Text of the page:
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The Ideas Store

All contents are Copyright © 2006-2012 John M Blundall and Stephen Foster or is part of The John M Blundall Collection unless stated otherwise.


In 1662 Samuel Pepys, the diarist, noted that during his stroll in Covent Garden he saw a hooked-nose, red-faced personage with a high pitched squeaky voice - his name Punchinello. This was the first time that he appeared in Great Britain and at that time was a marionette, or string puppet, without the now familiar cast of characters we are used to seeing with him.

Mister Punch is, by origin, an ancient character. In the Greek and Roman theatre we find grotesque characters, particularly Maccus and Buccus, generally thought to be the forerunners of our popular comic folk hero.

In the 14th century illustrated manuscript 'The Romance of Alexander', of Flemish origin, two illustrations show puppet performances in a booth called a castelet. The performance is that of jousting puppets and is the first printed image of a form puppet stage similar to the well known Punch and Judy booth.

In 1625 the painter and engraver Jacques Callot produced a series of works with the title 'The Balli de Sfessania' showing the early characters of the Commedia del'Arte. One of the characters is Pulcinella. With the rising popularity of this character, an enterprising puppeteer near Naples created a glove or hand puppet with the familiar white costume and black half-mask. Slowly, with the popularity of Pulcinella and his travels beyond Italy, changes to his costume and facial features resulted in a character in France by the name of Polichinelle. In other parts of Central and Eastern Europe other comic folk heroes emerged - Kasper, Kasperl, Kasparek, Vasliache, Petrushka etc, all hand puppets except the Czech Kasparek who was a marionette like Polichinelle.

Punchinello, later known as Punch - said to be the result of the English laziness or the inability to accurately pronounce the foreign sounding name - performed as an independent character in other dramas as a puppet or human actor. These performances were in fit-up theatres in Fair's such as those of Bartholomew and Southwark. A detail in William Hogarth's magnificent engraving of 1773 shows 'Punch's Opera' and 'Adam and Eve', and close-by, a small booth with jousting puppets.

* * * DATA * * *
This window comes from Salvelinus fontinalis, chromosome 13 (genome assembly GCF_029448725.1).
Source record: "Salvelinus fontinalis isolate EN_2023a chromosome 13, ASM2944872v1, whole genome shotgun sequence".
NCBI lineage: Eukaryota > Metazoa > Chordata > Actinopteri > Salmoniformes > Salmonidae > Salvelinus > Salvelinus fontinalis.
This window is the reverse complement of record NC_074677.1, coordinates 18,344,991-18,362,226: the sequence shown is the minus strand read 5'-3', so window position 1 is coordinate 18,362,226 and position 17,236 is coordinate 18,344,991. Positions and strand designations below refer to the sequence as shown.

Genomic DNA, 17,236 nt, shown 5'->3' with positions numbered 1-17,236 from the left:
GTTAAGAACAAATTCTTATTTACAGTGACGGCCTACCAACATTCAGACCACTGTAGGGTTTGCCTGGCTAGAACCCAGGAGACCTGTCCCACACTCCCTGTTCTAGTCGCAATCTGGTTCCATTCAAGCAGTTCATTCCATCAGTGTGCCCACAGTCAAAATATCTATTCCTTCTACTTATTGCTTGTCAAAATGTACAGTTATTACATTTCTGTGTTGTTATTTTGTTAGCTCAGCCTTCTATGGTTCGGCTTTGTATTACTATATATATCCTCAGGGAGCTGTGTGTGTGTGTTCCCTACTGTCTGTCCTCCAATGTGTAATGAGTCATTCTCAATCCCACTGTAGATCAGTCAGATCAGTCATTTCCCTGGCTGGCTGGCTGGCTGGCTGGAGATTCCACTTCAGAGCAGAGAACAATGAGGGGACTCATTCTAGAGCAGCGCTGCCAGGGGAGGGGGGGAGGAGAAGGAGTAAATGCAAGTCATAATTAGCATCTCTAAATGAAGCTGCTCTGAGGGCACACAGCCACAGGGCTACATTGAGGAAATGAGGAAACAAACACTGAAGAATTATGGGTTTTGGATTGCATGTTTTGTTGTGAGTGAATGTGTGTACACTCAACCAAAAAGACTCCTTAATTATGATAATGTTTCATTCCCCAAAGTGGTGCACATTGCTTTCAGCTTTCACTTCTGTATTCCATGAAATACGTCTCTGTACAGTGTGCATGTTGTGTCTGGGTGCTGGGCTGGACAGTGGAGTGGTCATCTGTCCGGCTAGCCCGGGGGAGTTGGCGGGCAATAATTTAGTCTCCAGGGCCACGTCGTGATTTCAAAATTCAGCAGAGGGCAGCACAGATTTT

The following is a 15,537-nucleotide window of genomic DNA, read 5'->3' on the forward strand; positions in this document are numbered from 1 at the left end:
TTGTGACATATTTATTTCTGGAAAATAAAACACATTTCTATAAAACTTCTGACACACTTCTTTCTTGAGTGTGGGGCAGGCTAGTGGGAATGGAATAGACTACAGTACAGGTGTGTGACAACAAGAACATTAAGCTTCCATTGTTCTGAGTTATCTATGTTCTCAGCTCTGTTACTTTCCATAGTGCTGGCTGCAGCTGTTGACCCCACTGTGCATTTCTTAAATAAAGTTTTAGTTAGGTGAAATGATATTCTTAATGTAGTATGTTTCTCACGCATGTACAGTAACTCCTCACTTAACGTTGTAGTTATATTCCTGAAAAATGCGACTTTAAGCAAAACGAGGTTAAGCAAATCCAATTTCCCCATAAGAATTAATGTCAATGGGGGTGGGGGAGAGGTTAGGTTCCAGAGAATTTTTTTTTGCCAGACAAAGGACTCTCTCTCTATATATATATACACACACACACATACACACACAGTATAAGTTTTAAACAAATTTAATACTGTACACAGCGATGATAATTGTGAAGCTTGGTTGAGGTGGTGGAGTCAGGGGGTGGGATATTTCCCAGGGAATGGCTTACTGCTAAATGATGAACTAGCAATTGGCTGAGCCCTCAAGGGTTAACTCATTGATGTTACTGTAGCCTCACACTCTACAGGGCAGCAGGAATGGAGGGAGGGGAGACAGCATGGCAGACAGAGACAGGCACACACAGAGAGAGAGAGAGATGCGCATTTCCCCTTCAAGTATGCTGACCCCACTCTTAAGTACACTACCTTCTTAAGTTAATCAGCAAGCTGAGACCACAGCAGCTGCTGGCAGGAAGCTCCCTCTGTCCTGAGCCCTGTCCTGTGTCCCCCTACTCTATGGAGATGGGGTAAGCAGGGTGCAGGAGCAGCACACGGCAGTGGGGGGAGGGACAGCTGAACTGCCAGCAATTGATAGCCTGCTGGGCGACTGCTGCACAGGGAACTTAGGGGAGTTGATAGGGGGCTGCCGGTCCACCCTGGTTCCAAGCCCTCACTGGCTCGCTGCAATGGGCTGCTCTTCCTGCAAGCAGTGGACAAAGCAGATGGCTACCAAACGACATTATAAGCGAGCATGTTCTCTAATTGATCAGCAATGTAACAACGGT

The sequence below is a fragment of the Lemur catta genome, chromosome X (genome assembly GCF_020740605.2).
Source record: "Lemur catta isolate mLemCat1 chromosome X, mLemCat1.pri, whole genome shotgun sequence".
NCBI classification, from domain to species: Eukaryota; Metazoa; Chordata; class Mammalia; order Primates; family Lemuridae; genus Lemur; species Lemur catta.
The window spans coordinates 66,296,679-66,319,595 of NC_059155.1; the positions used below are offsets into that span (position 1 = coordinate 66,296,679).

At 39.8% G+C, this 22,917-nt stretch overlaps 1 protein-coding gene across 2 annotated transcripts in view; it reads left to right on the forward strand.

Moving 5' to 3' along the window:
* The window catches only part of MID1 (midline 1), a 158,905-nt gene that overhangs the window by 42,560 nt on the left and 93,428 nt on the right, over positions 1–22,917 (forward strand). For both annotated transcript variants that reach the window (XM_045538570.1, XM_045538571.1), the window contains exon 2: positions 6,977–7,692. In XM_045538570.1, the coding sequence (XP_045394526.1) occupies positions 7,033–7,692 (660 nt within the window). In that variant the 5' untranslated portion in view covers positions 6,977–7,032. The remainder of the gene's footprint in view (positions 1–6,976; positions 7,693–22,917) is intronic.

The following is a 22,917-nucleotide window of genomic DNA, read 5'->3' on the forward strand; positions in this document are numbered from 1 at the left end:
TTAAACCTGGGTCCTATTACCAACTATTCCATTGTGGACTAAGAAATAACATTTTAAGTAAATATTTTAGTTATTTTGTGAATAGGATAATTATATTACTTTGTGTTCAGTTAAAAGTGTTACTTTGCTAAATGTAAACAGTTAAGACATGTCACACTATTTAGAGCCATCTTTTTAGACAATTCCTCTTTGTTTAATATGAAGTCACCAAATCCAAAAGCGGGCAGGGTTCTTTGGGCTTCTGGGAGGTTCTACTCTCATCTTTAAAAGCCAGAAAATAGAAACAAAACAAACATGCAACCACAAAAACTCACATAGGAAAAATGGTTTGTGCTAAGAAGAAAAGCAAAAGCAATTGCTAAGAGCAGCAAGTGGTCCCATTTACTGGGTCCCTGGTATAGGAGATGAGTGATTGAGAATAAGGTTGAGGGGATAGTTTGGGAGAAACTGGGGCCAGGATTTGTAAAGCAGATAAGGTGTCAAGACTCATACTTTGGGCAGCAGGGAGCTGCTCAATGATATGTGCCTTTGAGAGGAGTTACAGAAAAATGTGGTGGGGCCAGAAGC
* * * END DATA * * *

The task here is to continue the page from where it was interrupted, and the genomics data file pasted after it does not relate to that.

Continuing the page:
William Hogarth's engraving is full of detail, recreating the unique character of these Fairs that were ultimately closed down due to the many improper practises there. With their closure, Mister Punch was forced into finding other ways of developing his character and popularity with a smaller and more portable stage. At this point he became a hand puppet and slowly the now familiar striped chimney-stack booth emerged and a whole new cast of characters with it - most of them based on the many characters to be found in everyday domestic life plus the Devil, a crocodile and also a dolphin!

One of the most popular Punch and Judy men, Piccini - of Italian origin - was celebrated by the journalist John Payne Collier (1789-1883) who wrote down the text of the play whilst the artist George Cruikshank (1792-1878) sketched the numerous scenes. This was ultimately published in 1828 followed by many editions of the work to the present day.

Vast numbers of Punch and Judy publications were produced during the 19th century, particularly the highly coloured (frequently hand-coloured) books for children which include valuable moveable and profiled books. Then came the popular Punch satirical magazine that was published until the end of the 20th century. The vast quantities of toys, ceramics, objects of gold and silver and other metals and materials bears out the continuing popularity of Mr Punch to people of all ages and all walks of life.

Since the earliest appearance of Mr Punch there have been continuous rumours that he was on the way out but he never disappears.

punch Vasliache.jpg Vitez_Laszlo.jpg Jan_Klaasen.jpg Kasper.jpg Kasperek.jpg Konangi.jpg Petrushka.jpg Polichinelle.jpg Pulcinella02.jpg Punch01.jpg PunchandBaby.jpg Southwark_Fair.jpg Book_Plate.jpg Cruikshank.jpg Punch&Judy.jpg Jesson_Brothers01.jpg Jesson_Brothers02.jpg Jesson_Brothers03.jpg Jesson_Brothers04.jpg Judy_cover.jpg Maccus.jpg Mazurier.jpg Pulcinella.jpg Punch_cover.jpg Punch_mag.jpg Petrushka.jpg